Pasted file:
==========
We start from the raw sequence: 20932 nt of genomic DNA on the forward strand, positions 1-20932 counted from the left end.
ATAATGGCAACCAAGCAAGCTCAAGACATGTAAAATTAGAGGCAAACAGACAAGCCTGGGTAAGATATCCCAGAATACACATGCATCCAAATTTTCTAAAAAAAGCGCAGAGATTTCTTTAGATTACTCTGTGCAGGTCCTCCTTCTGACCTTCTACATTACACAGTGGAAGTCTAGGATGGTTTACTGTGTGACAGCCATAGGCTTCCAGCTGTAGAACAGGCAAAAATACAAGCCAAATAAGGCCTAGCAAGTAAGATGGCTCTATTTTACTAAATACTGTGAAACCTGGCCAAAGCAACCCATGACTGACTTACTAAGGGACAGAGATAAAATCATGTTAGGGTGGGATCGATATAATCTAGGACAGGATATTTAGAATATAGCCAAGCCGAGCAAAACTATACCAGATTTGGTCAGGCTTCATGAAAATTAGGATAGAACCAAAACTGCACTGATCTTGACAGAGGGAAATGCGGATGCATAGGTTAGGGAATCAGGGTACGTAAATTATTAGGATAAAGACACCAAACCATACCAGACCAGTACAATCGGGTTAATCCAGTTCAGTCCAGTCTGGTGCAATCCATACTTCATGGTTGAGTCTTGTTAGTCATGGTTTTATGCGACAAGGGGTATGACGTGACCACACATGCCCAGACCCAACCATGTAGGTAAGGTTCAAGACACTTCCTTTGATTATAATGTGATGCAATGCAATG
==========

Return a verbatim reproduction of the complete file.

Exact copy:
We start from the raw sequence: 20932 nt of genomic DNA on the forward strand, positions 1-20932 counted from the left end.
ATAATGGCAACCAAGCAAGCTCAAGACATGTAAAATTAGAGGCAAACAGACAAGCCTGGGTAAGATATCCCAGAATACACATGCATCCAAATTTTCTAAAAAAAGCGCAGAGATTTCTTTAGATTACTCTGTGCAGGTCCTCCTTCTGACCTTCTACATTACACAGTGGAAGTCTAGGATGGTTTACTGTGTGACAGCCATAGGCTTCCAGCTGTAGAACAGGCAAAAATACAAGCCAAATAAGGCCTAGCAAGTAAGATGGCTCTATTTTACTAAATACTGTGAAACCTGGCCAAAGCAACCCATGACTGACTTACTAAGGGACAGAGATAAAATCATGTTAGGGTGGGATCGATATAATCTAGGACAGGATATTTAGAATATAGCCAAGCCGAGCAAAACTATACCAGATTTGGTCAGGCTTCATGAAAATTAGGATAGAACCAAAACTGCACTGATCTTGACAGAGGGAAATGCGGATGCATAGGTTAGGGAATCAGGGTACGTAAATTATTAGGATAAAGACACCAAACCATACCAGACCAGTACAATCGGGTTAATCCAGTTCAGTCCAGTCTGGTGCAATCCATACTTCATGGTTGAGTCTTGTTAGTCATGGTTTTATGCGACAAGGGGTATGACGTGACCACACATGCCCAGACCCAACCATGTAGGTAAGGTTCAAGACACTTCCTTTGATTATAATGTGATGCAATGCAATG